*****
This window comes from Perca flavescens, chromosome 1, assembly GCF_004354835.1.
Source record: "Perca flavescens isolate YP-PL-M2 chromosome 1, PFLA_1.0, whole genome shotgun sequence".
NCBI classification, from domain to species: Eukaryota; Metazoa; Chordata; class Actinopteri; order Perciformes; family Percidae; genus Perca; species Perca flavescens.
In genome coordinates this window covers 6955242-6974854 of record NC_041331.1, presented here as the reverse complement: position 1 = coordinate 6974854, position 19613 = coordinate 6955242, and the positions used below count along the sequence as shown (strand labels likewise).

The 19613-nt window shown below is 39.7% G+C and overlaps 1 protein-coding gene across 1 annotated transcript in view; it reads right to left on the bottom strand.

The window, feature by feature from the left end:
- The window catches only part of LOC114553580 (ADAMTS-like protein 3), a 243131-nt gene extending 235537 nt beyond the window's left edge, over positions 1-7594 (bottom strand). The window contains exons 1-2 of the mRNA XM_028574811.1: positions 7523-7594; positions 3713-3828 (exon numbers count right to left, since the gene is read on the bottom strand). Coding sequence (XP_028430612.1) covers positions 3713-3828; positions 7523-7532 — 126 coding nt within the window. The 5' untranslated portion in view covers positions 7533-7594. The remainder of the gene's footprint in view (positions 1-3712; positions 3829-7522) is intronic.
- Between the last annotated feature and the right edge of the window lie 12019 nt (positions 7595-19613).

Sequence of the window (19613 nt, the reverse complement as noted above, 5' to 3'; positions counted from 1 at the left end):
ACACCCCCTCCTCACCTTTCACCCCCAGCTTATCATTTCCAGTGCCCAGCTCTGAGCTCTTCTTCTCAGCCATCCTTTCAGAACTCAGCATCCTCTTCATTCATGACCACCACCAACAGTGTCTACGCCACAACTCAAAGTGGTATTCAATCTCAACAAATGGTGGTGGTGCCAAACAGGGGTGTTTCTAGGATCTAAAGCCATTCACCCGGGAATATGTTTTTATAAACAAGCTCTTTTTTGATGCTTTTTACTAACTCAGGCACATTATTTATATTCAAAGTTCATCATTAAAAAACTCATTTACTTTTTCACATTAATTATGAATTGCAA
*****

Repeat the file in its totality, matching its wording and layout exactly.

This window comes from Perca flavescens, chromosome 1, assembly GCF_004354835.1.
Source record: "Perca flavescens isolate YP-PL-M2 chromosome 1, PFLA_1.0, whole genome shotgun sequence".
NCBI classification, from domain to species: Eukaryota; Metazoa; Chordata; class Actinopteri; order Perciformes; family Percidae; genus Perca; species Perca flavescens.
In genome coordinates this window covers 6955242-6974854 of record NC_041331.1, presented here as the reverse complement: position 1 = coordinate 6974854, position 19613 = coordinate 6955242, and the positions used below count along the sequence as shown (strand labels likewise).

The 19613-nt window shown below is 39.7% G+C and overlaps 1 protein-coding gene across 1 annotated transcript in view; it reads right to left on the bottom strand.

The window, feature by feature from the left end:
- The window catches only part of LOC114553580 (ADAMTS-like protein 3), a 243131-nt gene extending 235537 nt beyond the window's left edge, over positions 1-7594 (bottom strand). The window contains exons 1-2 of the mRNA XM_028574811.1: positions 7523-7594; positions 3713-3828 (exon numbers count right to left, since the gene is read on the bottom strand). Coding sequence (XP_028430612.1) covers positions 3713-3828; positions 7523-7532 — 126 coding nt within the window. The 5' untranslated portion in view covers positions 7533-7594. The remainder of the gene's footprint in view (positions 1-3712; positions 3829-7522) is intronic.
- Between the last annotated feature and the right edge of the window lie 12019 nt (positions 7595-19613).

Sequence of the window (19613 nt, the reverse complement as noted above, 5' to 3'; positions counted from 1 at the left end):
ACACCCCCTCCTCACCTTTCACCCCCAGCTTATCATTTCCAGTGCCCAGCTCTGAGCTCTTCTTCTCAGCCATCCTTTCAGAACTCAGCATCCTCTTCATTCATGACCACCACCAACAGTGTCTACGCCACAACTCAAAGTGGTATTCAATCTCAACAAATGGTGGTGGTGCCAAACAGGGGTGTTTCTAGGATCTAAAGCCATTCACCCGGGAATATGTTTTTATAAACAAGCTCTTTTTTGATGCTTTTTACTAACTCAGGCACATTATTTATATTCAAAGTTCATCATTAAAAAACTCATTTACTTTTTCACATTAATTATGAATTGCAA